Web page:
Don’t think the Tebow-Lin stuff is really even comparable in this format…here is why:
The MSG ticket market is nuts – there is also way more disposable income/really rich people in NYC than in Denver. The fluctuation in ticket prices you will see for the Knicks tickets in really close seats when they are winning vs. losing is huge – you will never see that type of market fluctuation or mark-up at a regular season football game, and certainly not in Denver vs. New York. Just don’t think it is a fair comparison even acknowledging the size of each stadium/arena.
Might be a better idea to look at national media buzz between certain dates of Tebowmania vs. Linsanity – there are some tools out there to measure that. Ticket prices between NYC (MSG specifically)-Denver, Arena-Stadium, NFL-NBA are too different to compare, if both were virtually sold out.
I agree that in order for this to be a fair comparison if you use ticket prices, there needs to be some sort of control for stadium size. Denver’s stadium (Sports Authority Field at Mile High Stadium) holds 76,125 whereas MSG only holds 19,763. That means if demand is the same the Knicks’ tickets will increase more (as I’m sure you know). However, as a Chiefs fan, I do enjoy someone outdoing Tebow in some way..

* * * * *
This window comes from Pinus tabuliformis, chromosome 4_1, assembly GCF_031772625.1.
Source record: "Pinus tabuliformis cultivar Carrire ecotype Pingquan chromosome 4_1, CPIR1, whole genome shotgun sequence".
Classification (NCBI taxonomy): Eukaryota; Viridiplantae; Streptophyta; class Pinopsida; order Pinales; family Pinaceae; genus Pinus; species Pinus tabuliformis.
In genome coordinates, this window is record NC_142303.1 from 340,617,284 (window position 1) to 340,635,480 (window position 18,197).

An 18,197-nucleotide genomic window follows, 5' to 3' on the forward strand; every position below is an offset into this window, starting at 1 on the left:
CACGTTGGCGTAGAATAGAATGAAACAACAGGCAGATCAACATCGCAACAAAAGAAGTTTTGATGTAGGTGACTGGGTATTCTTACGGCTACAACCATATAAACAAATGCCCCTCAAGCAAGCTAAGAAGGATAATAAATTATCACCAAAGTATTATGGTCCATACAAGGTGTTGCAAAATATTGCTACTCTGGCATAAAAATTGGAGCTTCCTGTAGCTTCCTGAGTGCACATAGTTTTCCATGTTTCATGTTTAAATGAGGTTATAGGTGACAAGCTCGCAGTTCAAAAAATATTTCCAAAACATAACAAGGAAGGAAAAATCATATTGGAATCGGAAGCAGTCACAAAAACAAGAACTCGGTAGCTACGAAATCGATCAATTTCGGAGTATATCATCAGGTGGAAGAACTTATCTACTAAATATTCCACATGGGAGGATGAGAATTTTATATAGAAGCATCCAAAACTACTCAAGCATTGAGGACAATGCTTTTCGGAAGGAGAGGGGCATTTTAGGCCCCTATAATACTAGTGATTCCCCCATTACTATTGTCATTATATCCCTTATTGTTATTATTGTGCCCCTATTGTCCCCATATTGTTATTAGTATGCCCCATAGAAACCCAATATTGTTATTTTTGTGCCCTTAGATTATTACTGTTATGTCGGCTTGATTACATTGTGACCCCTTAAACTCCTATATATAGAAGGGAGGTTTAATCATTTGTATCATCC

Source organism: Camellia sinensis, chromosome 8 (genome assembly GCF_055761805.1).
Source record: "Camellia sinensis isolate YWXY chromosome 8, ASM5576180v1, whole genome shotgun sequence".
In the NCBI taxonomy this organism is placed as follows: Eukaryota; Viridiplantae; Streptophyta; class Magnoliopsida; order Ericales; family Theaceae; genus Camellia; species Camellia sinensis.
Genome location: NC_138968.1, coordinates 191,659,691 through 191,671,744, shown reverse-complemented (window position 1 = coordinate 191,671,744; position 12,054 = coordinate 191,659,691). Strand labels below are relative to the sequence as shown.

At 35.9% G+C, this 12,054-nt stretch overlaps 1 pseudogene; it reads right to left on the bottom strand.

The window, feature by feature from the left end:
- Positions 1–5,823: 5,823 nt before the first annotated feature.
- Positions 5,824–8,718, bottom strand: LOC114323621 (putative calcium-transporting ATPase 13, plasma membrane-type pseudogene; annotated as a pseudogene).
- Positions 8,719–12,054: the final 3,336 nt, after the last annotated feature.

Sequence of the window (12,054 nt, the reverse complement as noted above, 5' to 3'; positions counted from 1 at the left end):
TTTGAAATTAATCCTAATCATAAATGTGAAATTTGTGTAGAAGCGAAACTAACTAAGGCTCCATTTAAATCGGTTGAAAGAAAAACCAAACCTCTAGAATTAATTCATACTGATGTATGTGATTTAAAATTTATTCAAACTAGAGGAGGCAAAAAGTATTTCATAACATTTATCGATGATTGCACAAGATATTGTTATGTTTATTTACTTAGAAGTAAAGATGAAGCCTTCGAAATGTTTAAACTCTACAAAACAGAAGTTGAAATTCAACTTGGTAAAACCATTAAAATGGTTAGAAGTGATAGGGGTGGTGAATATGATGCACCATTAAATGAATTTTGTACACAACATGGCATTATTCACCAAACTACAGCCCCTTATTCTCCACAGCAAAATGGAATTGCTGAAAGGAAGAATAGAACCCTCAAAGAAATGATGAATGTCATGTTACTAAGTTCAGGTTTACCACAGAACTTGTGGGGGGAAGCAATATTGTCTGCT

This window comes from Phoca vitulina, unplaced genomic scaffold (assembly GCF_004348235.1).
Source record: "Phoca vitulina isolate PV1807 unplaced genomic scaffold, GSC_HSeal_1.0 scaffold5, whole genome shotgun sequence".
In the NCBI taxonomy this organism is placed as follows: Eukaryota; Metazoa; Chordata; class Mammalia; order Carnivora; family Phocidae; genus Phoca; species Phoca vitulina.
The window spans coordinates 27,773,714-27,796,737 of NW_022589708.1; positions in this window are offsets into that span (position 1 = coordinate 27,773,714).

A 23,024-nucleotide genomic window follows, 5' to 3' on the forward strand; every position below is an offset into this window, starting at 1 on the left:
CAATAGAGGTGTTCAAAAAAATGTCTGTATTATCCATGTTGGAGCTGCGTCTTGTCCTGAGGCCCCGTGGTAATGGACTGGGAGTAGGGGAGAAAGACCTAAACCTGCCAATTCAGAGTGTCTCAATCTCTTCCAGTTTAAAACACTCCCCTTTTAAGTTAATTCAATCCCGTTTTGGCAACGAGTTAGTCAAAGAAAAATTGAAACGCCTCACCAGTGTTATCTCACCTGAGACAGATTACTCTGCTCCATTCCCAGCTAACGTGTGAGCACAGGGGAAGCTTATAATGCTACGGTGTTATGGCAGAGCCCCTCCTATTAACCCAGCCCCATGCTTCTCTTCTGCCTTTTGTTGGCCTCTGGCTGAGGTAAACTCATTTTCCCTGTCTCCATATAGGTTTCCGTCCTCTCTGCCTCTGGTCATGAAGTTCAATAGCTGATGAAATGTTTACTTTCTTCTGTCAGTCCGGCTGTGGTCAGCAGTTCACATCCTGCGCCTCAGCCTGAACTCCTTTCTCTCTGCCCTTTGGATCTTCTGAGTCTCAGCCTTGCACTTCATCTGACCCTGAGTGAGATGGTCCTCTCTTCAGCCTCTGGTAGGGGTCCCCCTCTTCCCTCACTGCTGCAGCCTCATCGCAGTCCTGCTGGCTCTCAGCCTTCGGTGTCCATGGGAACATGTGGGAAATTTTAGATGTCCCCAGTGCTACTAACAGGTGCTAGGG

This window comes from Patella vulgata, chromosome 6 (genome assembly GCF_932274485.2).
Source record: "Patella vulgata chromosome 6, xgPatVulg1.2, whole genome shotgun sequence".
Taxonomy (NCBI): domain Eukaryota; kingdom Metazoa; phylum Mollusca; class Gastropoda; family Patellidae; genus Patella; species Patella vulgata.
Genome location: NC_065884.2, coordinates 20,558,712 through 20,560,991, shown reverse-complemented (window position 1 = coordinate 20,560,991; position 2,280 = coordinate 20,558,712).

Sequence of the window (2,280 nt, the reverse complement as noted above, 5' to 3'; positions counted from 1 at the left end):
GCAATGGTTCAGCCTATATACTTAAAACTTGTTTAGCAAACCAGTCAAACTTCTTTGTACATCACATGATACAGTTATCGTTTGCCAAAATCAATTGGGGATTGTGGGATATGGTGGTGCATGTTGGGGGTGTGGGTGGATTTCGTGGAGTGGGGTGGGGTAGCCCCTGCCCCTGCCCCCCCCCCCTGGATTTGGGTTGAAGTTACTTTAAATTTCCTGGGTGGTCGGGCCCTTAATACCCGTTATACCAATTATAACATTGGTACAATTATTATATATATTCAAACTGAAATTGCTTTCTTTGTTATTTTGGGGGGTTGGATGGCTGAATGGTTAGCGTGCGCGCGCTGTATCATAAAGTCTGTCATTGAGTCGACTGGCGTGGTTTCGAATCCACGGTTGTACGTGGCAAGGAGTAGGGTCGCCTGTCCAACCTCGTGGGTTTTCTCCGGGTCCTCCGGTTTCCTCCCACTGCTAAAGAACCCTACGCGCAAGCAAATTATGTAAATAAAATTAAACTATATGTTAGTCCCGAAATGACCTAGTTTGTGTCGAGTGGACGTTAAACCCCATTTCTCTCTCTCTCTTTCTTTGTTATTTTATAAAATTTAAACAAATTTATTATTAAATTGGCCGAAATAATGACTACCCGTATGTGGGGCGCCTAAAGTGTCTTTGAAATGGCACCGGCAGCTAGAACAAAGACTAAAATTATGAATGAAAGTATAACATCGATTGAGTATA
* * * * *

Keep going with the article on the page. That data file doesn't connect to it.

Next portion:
Another obviously overlooked factor is the size of the sports market. Denver is a much smaller sports market than NYC — with not many other big cities within driving distance. So even if people wanted to flock to Tebow’s home games (where the winning streak began), unless they were already in the Denver metro area, they probably weren’t going to buy tickets.
As Lugie suggested, perhaps the better indicator of “frenzy” is the relative amount of publicity. An even simpler suggestion would be to compare jersey sales. That said, I believe that Lin has caused a bigger frenzy than Tebow simply because basketball is a more international sport, and I have to believe that Lin became an household name in many countries around the globe — not just in the US.